This is the 3rd part in a multi part series. Read our previous articles “Kickstart your PMO processes with the Stage-Gate methodology”, “5 reasons for choosing Stage-Gate“ and “What do the critics say?“
You’ve read about Stage-Gate, its strengths and its weaknesses. You want to improve your Project Management processes and you think that it could be a good fit. But how exactly do you know that your department or organization is ready for Stage-Gate?
Setting minimum criteria (especially quantitative criteria) that would qualify a department or a company for Stage-Gate would be both useless and counterproductive.
It is much more interesting to consider the reasons why you would like to structure your processes, and the end result you are looking for.
Some of the classic situations we’ve encountered are:
- Your organization is growing quickly, and it is no longer possible to continue managing projects on an ad hoc basis. You need a way to structure your teams’ work, and help them work together more efficiently, and get results quickly.
- Your teams are increasingly working cross-functionally, and they need a way to, work, synchronise and communicate better.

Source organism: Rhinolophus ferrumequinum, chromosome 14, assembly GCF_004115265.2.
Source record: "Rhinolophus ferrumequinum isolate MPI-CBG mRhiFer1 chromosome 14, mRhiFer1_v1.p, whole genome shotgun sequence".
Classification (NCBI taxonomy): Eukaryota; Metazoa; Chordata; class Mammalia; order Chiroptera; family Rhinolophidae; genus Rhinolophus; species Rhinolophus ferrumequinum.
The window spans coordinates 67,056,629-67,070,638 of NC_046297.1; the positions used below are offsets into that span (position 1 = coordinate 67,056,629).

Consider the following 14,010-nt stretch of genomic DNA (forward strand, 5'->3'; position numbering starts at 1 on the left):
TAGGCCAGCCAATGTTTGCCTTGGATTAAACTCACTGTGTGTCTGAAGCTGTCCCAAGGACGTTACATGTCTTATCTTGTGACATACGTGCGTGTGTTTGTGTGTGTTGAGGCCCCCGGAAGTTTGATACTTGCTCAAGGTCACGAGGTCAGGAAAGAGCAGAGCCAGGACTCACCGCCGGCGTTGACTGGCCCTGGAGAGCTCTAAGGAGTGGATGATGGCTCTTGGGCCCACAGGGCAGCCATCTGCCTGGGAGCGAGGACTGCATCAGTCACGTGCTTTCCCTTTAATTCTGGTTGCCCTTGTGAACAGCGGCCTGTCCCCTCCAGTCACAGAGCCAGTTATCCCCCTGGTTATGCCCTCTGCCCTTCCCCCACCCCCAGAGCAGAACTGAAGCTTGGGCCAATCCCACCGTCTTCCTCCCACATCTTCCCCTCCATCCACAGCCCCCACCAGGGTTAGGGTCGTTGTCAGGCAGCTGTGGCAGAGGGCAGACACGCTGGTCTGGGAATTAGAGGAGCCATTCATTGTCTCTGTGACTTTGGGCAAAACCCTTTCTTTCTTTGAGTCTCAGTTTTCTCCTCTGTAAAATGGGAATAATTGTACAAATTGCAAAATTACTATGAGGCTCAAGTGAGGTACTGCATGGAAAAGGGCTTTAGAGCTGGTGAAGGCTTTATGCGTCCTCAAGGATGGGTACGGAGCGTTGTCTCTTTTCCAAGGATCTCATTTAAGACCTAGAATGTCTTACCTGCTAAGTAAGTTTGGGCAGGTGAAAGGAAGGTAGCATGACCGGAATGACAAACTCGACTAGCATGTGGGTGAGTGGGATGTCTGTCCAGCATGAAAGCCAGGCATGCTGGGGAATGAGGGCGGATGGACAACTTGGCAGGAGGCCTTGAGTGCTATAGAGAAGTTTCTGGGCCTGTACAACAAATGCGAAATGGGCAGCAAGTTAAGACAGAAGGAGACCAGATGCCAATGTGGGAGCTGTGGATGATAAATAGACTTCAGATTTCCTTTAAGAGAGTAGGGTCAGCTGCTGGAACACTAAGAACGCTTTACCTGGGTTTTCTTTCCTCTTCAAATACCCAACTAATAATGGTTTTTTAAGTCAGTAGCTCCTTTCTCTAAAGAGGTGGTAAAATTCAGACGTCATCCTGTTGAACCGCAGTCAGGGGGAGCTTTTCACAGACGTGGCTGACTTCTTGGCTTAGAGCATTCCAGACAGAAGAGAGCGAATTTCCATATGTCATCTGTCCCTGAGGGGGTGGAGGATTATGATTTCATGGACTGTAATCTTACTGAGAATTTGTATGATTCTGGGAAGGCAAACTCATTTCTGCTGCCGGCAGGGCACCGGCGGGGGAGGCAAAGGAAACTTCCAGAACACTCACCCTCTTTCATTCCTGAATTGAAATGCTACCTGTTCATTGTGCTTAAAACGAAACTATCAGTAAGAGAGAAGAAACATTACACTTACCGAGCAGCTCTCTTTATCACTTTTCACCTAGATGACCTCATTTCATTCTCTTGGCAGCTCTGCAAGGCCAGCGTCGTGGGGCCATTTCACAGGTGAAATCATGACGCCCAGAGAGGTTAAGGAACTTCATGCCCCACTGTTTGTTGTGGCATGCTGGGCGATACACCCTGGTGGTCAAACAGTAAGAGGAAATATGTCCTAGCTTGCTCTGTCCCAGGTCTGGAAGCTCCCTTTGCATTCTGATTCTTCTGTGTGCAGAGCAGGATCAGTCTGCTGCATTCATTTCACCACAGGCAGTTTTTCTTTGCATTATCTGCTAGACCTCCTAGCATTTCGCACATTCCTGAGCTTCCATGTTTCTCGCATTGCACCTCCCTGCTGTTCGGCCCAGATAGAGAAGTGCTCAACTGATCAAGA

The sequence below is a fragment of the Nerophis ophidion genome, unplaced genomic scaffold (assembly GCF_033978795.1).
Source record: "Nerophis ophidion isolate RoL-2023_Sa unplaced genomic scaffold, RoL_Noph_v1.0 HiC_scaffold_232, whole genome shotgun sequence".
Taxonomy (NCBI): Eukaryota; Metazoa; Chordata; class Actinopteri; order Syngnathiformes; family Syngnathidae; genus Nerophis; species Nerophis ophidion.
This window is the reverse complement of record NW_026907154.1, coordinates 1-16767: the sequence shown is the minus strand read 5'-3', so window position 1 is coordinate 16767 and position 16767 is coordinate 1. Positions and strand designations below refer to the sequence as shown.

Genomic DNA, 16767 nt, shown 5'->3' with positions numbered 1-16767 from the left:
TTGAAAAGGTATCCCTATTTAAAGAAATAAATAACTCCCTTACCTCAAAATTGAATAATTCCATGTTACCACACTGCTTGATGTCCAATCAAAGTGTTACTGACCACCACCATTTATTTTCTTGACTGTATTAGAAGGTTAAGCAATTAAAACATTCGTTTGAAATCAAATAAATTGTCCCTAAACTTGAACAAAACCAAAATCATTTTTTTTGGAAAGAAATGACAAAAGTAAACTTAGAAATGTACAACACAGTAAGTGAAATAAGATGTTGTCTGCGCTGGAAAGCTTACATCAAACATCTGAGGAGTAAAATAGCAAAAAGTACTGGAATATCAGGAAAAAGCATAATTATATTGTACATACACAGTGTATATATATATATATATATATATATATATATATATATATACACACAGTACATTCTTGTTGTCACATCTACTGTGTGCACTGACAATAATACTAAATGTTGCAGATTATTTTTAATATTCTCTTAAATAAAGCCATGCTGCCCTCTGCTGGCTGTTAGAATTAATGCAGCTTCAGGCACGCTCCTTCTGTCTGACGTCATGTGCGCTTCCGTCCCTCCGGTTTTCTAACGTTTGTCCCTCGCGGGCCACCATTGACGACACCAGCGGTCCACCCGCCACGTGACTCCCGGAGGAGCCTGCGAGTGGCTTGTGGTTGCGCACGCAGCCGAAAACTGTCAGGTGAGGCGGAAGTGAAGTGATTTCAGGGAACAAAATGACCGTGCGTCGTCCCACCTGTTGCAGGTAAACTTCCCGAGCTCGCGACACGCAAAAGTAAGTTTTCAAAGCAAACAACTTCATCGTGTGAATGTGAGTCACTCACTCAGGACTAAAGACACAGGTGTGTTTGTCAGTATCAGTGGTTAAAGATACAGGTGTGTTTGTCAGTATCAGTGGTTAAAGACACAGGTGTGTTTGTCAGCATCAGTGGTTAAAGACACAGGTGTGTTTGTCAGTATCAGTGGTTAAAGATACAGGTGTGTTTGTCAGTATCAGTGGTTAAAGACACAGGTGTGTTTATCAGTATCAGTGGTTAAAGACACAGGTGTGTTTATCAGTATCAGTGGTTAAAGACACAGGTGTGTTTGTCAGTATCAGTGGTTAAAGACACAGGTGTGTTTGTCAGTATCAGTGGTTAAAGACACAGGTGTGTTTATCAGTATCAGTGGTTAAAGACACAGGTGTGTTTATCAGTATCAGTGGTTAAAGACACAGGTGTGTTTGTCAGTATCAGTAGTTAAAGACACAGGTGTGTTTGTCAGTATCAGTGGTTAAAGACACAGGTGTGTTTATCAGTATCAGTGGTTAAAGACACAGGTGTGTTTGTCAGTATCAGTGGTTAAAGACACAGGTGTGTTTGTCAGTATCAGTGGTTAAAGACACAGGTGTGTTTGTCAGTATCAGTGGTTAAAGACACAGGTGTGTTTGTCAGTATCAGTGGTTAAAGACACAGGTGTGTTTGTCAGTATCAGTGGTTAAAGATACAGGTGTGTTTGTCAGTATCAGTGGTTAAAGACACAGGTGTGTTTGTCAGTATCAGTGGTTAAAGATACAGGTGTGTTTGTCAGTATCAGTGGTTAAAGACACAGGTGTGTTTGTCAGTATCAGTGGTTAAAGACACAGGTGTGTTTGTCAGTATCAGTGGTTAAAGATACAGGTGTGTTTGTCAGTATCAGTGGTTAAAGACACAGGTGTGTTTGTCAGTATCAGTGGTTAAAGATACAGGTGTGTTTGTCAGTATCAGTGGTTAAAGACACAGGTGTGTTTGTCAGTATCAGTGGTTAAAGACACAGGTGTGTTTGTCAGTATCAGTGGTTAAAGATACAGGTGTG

- You have been given high growth objectives, which are going to require you to stretch. You need to prove that you can deliver.
- You know you need to step up your PMO processes but most methodologies seem out of proportion with what you do. Maybe you’ve had some projects that failed to deliver the intended goal, or you feel your department is making the same mistakes over and over because they have not truly learned the lessons from past projects, and you want to remedy that. You are looking for a simple, straightforward way to develop your project management processes.
- Your company has gone through a merger or an acquisition, and you need to integrate the PMOs of the two entities to realise the sought-after economies of scale.
Stage-Gate can help with all those needs, from the largest Fortune 500 companies, to the smallest entrepreneurial firms, as Dr Cooper explains in this video: